Russia claims its assault on Ukraine is aimed only at military targets, but bridges, schools and residential neighborhoods have been hit.
Ukraine’s ambassador to the US, Oksana Markarova, said Ukraine was gathering evidence of shelling of residential areas, kindergartens and hospitals to submit to an international war crimes court in The Hague as possible crimes against humanity. The International Criminal Court’s prosecutor has said he is monitoring the conflict closely.
British Foreign Secretary Liz Truss warned Sunday that Putin could use “the most unsavory means,” including banned chemical or biological weapons, to defeat Ukraine.
“I urge the Russians not to escalate this conflict, but we do need to be prepared for Russia to seek to use even worse weapons,” Truss said.
Meanwhile, India today evacuated 688 more nationals from war-hit Ukraine on three Air India flights and said it was in touch with the other countries in that region to ensure the return of all its stranded citizens as concerns mounted over their safety.
Approximately 13,000 Indians are in Ukraine as of now, Civil Aviation Minister Jyotiraditya Scindia, who received the evacuees at the Delhi airport this morning, said.
Around a thousand Indians have already been flown out of Romania and Hungary and another 1,000 have been evacuated from Ukraine through the land routes, Foreign Secretary Harsh Vardhan Shringla told a media briefing.
He said that locations of the Indian citizens are being shared with Ukraine and Russia for ensuring their protection and Indians who are near the borders with Hungary, Romania and Slovakia are being guided towards the respective border points in phases. The International Committee of Red Cross (ICRC) has also been urged to escort the Indians safely out of the country.
Scenes of tearful reunion were seen at the Delhi airport after two Air India flights from Romanian capital Bucharest and one from Hungarian capital Budapest arrived with 688 Indian nationals on Sunday.
IndiGo also said it will operate two flights to Budapest via Istanbul on Monday and Tuesday from Delhi to bring back Indians.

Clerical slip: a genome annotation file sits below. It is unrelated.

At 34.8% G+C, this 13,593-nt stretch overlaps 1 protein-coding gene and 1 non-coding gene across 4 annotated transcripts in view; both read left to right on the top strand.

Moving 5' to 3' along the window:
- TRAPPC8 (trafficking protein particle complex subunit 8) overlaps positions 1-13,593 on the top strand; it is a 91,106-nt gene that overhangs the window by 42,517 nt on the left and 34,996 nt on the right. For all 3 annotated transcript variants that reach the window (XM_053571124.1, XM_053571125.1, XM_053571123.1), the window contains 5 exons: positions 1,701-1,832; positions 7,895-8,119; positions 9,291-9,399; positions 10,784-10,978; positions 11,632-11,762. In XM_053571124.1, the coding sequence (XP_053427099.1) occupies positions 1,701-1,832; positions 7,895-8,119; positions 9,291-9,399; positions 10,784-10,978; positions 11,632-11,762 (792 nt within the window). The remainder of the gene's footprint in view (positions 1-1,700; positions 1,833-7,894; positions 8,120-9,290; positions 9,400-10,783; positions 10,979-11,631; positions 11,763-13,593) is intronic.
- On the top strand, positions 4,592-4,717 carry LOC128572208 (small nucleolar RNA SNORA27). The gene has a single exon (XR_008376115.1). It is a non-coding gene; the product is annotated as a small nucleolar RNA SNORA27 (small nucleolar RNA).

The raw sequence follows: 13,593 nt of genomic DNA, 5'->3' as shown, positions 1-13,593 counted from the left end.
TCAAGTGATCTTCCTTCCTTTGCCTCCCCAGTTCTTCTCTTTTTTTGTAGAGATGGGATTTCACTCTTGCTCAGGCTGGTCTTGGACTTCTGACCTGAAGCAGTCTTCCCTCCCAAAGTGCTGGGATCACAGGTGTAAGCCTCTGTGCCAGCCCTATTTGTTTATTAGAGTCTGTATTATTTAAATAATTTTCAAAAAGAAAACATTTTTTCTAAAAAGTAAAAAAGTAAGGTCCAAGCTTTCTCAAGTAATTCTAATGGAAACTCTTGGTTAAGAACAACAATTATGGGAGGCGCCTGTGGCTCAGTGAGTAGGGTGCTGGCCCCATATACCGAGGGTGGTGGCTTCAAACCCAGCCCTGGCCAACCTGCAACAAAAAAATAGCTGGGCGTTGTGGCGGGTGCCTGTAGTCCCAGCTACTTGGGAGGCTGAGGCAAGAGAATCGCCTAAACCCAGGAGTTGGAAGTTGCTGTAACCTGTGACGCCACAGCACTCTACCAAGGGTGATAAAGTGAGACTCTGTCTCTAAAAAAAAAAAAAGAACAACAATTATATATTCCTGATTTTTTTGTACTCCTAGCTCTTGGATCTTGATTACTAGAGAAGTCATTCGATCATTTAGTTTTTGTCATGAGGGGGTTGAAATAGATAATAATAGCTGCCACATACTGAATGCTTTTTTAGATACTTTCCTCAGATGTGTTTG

The first evacuation flight from Bucharest with 219 people on board had landed in Mumbai a day earlier under Operation Ganga and many of the returnees reached their home states.
“Since we were evacuated quickly, we escaped from the impact (of war), but a large number of students are stuck on the eastern side of Ukraine,” Selvapriya, a student from Tamil Nadu who is studying in an institution in western Ukraine, said on her return.
Belonging to Pudukottai district, Selvapriya said several students from the western region have crossed the Romanian border and that they had to walk for about 5-8 kilometers to get out of Ukraine.
A Vadodara-based man, whose daughter managed to come back, said the family was desolate ever since they got the news of the war in Ukraine.
“We can smile now that our daughter is here,” he said.
However, it continues to be a harrowing wait for hundreds of families whose kin are still not back from Ukraine. Videos shared on social media showed Malayali students huddled in bunkers or underground metro stations in various parts of eastern Ukraine in below-freezing temperatures, crying out for help.
Kerala Chief Minister Pinarayi Vijayan on Sunday wrote to Prime Minister Narendra Modi seeking his immediate intervention.
In the letter, he said some of the Indians have taken refuge in bunkers in eastern cities like Kyiv, Kharkiv and Sumi and were facing food and water shortage.
Chandigarh-based Dinesh Dogra, whose daughter Simran, too is stuck in Kharkiv, said she and her friends take shelter in bunkers when sirens buzz outside.
“We pray when there are air raid sirens and shelling,” Simran told the media over a video call.
“We are worried about her safety and the well-being of other children with her. These days we are not able to sleep,” Dogra said.
The Ministry of External Affairs, meanwhile, said a dedicated Twitter handle @opganga has been set up to assist in the evacuation of Indians from Ukraine.
Shringla said he held separate meetings with the ambassadors of Ukraine and Russia and shared with them the locations of the Indian citizens in Ukraine for ensuring their protection. (Agencies)